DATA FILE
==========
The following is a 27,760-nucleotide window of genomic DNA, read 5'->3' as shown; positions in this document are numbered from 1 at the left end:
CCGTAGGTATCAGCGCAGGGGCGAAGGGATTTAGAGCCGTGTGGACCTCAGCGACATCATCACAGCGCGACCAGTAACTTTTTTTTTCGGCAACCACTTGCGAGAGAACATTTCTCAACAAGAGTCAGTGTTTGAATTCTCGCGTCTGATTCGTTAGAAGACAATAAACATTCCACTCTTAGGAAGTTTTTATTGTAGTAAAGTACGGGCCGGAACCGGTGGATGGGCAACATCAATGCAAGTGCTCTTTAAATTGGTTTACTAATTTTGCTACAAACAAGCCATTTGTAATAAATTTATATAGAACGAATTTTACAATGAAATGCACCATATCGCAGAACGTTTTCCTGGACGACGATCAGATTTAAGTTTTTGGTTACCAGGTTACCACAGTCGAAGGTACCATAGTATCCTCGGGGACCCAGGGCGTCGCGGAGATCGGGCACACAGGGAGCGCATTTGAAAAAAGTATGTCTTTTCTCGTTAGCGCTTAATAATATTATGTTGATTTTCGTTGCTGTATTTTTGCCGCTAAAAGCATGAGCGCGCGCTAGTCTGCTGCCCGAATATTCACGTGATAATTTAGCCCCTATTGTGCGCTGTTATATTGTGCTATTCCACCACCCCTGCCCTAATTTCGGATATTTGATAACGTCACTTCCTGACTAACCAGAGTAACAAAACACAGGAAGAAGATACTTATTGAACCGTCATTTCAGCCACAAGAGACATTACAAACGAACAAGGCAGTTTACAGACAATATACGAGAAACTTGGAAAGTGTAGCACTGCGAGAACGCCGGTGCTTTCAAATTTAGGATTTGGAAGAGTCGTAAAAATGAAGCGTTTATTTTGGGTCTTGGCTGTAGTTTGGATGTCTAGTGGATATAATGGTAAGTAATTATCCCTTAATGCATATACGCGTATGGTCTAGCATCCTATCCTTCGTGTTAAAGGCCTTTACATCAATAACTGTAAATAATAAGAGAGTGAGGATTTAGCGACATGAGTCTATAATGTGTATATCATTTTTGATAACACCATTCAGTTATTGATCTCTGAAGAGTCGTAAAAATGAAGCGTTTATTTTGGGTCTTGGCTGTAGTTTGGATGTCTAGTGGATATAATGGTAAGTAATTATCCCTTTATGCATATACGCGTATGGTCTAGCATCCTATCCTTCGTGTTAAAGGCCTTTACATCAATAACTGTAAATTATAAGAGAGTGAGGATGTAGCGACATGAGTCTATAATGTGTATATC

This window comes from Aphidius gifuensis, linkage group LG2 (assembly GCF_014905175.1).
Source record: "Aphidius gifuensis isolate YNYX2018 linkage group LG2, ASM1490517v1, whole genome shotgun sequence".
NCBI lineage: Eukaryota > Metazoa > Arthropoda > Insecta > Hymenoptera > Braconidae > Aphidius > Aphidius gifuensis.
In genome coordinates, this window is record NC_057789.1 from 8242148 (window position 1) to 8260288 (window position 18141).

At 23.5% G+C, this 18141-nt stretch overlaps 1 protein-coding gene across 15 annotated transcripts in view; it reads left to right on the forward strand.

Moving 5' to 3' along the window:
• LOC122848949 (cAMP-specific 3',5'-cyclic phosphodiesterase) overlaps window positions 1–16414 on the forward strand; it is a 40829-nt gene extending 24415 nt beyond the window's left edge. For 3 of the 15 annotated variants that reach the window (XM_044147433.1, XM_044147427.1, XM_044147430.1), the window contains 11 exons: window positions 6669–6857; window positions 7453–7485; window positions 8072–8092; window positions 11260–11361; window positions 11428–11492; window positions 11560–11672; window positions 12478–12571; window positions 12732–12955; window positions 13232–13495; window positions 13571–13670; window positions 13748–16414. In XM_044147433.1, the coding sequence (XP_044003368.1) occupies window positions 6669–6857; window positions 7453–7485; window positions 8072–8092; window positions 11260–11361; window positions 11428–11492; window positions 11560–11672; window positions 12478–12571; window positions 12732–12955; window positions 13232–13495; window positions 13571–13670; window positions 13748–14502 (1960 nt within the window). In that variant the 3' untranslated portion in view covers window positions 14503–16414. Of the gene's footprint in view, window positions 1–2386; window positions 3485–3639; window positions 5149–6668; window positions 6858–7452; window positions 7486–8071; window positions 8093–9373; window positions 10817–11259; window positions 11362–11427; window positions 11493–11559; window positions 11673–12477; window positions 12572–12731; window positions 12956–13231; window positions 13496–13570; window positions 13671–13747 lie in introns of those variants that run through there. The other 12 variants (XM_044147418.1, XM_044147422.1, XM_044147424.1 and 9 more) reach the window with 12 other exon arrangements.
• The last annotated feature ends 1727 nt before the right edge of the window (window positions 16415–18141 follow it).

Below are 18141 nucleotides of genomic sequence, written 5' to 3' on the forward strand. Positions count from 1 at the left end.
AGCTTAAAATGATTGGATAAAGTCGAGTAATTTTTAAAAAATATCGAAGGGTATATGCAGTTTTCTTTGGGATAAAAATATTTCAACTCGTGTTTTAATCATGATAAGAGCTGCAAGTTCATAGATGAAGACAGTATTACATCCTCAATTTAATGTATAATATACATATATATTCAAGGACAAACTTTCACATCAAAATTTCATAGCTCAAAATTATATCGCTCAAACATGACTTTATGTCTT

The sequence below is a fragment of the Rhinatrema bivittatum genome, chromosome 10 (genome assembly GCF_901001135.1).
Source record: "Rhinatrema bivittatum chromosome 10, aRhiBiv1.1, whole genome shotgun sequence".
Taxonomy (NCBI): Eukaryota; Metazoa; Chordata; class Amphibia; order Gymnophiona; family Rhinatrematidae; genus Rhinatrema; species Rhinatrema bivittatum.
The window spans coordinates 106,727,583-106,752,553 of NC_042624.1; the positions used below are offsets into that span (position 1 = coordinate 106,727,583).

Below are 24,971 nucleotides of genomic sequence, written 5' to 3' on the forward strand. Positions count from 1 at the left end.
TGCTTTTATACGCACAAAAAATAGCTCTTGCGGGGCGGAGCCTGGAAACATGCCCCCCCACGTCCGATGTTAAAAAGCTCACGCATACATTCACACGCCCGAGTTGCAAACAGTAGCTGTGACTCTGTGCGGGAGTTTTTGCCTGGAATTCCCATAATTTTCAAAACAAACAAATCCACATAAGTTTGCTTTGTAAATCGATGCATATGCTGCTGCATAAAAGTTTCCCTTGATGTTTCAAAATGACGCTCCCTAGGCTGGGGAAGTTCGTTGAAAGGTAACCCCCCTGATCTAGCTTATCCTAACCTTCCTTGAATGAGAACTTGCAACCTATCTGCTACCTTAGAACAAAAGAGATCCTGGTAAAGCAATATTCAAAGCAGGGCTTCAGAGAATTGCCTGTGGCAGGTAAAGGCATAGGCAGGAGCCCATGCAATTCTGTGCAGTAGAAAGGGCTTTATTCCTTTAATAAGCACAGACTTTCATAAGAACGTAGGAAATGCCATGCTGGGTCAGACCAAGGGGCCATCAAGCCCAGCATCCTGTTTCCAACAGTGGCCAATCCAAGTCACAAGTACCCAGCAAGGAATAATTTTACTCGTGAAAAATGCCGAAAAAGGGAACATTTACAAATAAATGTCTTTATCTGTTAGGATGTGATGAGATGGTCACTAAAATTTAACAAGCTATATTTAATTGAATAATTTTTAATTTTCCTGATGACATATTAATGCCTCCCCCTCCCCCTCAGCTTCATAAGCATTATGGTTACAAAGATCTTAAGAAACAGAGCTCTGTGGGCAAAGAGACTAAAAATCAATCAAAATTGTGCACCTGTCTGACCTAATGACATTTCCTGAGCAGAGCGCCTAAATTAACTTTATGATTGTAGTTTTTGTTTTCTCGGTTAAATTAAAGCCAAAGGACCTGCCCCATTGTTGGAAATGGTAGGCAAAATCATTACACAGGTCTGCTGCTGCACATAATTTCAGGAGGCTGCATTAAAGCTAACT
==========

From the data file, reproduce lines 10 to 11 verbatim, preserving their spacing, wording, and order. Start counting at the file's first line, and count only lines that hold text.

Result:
• The last annotated feature ends 1727 nt before the right edge of the window (window positions 16415–18141 follow it).

Below are 18141 nucleotides of genomic sequence, written 5' to 3' on the forward strand. Positions count from 1 at the left end.